pdf = {https://www.sosy-lab.org/research/pub/2018-ASE.Domain-Independent_Multi-threaded_Software_Model_Checking.pdf},
    postscript = {https://www.sosy-lab.org/research/prs/2018-09-07_ASE18_ParallelBAM_Karlheinz.pdf},
    url = {https://www.sosy-lab.org/research/bam-parallel/},
    keyword = {CPAchecker,Software Model Checking},
    abstract = { Recent development of software aims at massively parallel execution, because of the trend to increase the number of processing units per CPU socket. But many approaches for program analysis are not designed to benefit from a multi-threaded execution and lack support to utilize multi-core computers. Rewriting existing algorithms is difficult and error-prone, and the design of new parallel algorithms also has limitations. An orthogonal problem is the granularity: computing each successor state in parallel seems too fine-grained, so the open question is to find the right structural level for parallel execution. We propose an elegant solution to these problems: Block summaries should be computed in parallel. Many successful approaches to software verification are based on summaries of control-flow blocks, large blocks, or function bodies. Block-abstraction memoization is a successful domain-independent approach for summary-based program analysis. We redesigned the verification approach of block-abstraction memoization starting from its original recursive definition, such that it can run in a parallel manner for utilizing the available computation resources without losing its advantages of being independent from a certain abstract domain. We present an implementation of our new approach for multi-core shared-memory machines. The experimental evaluation shows that our summary-based approach has no significant overhead compared to the existing sequential approach and that it has a significant speedup when using multi-threading. },
    
    }
    

  4. Dirk Beyer and Karlheinz Friedberger.
    In-Place vs. Copy-on-Write CEGAR Refinement for Block Summarization with Caching.
    In T. Margaria and B. Steffen, editors, Proceedings of the 8th International Symposium on Leveraging Applications of Formal Methods, Verification, and Validation (ISoLA 2018, Part 2, Limassol, Cyprus, November 5-9), LNCS 11245, pages 197-215, 2018.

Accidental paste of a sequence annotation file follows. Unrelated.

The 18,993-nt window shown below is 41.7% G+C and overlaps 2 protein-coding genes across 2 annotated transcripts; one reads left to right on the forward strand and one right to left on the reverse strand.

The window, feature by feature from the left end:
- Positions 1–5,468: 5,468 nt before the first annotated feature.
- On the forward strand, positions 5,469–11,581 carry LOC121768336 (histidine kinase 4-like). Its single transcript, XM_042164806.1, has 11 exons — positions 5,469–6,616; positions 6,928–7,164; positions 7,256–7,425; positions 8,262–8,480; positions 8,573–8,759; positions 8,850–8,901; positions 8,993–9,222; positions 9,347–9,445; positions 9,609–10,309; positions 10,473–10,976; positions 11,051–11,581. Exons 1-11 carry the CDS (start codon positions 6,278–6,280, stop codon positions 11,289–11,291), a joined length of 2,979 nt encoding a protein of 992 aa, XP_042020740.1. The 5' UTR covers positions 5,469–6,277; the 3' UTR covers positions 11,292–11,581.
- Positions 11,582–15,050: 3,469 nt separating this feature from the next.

Springer.
    [ Material ] [ Article ] [ Presentation ] Keyword(s): CPAchecker, Software Model Checking.
    Abstract

    Block summarization is an efficient technique in software verification to decompose a verification problem into separate tasks and to avoid repeated exploration of reusable parts of a program. In order to benefit from abstraction at the same time, block summarization can be combined with counterexample-guided abstraction refinement (CEGAR). This causes the following problem: whenever CEGAR instructs the model checker to refine the abstraction along a path, several block summaries are affected and need to be updated. There exist two different refinement strategies: a destructive in-place approach that modifies the existing block abstractions and a constructive copy-on-write approach that does not change existing data. While the in-place approach is used in the field for several years, our new approach of copy-on-write refinement has the following important advantage: A complete exportable proof of the program is available after the analysis has finished. Due to the benefit from avoiding recomputations of missing information as necessary for in-place updates, the new approach causes almost no computational overhead overall. We perform a large experimental evaluation to compare the new approach with the previous one to show that full proofs can be achieved without overhead.

    @inproceedings{ISoLA18b,
    author = {Dirk Beyer and Karlheinz Friedberger},
    title = {In-Place vs. Copy-on-Write CEGAR Refinement for Block Summarization with Caching},
    booktitle = {Proceedings of the 8th International Symposium on Leveraging Applications of Formal Methods, Verification, and Validation (ISoLA~2018, Part~2, Limassol, Cyprus, November 5-9)},
    editor = {T.~Margaria and B.~Steffen},
    publisher = {Springer},
    series = {LNCS~11245},
    pages = {197-215},
    year = {2018},
    doi = {10.1007/978-3-030-03421-4_14},
    pdf = {https://www.sosy-lab.org/research/pub/2018-ISoLA.In-Place_vs_Copy-on-Write_CEGAR_Refinement_for_Block_Summarization_with_Caching.pdf},
    postscript= {https://www.sosy-lab.org/research/prs/2018-11-06_ISoLA18_BAM-CoW-Refinement_Dirk.pdf},
    url = {https://www.sosy-lab.org/research/bam-cow-refinement/},
    keyword = {CPAchecker,Software Model Checking},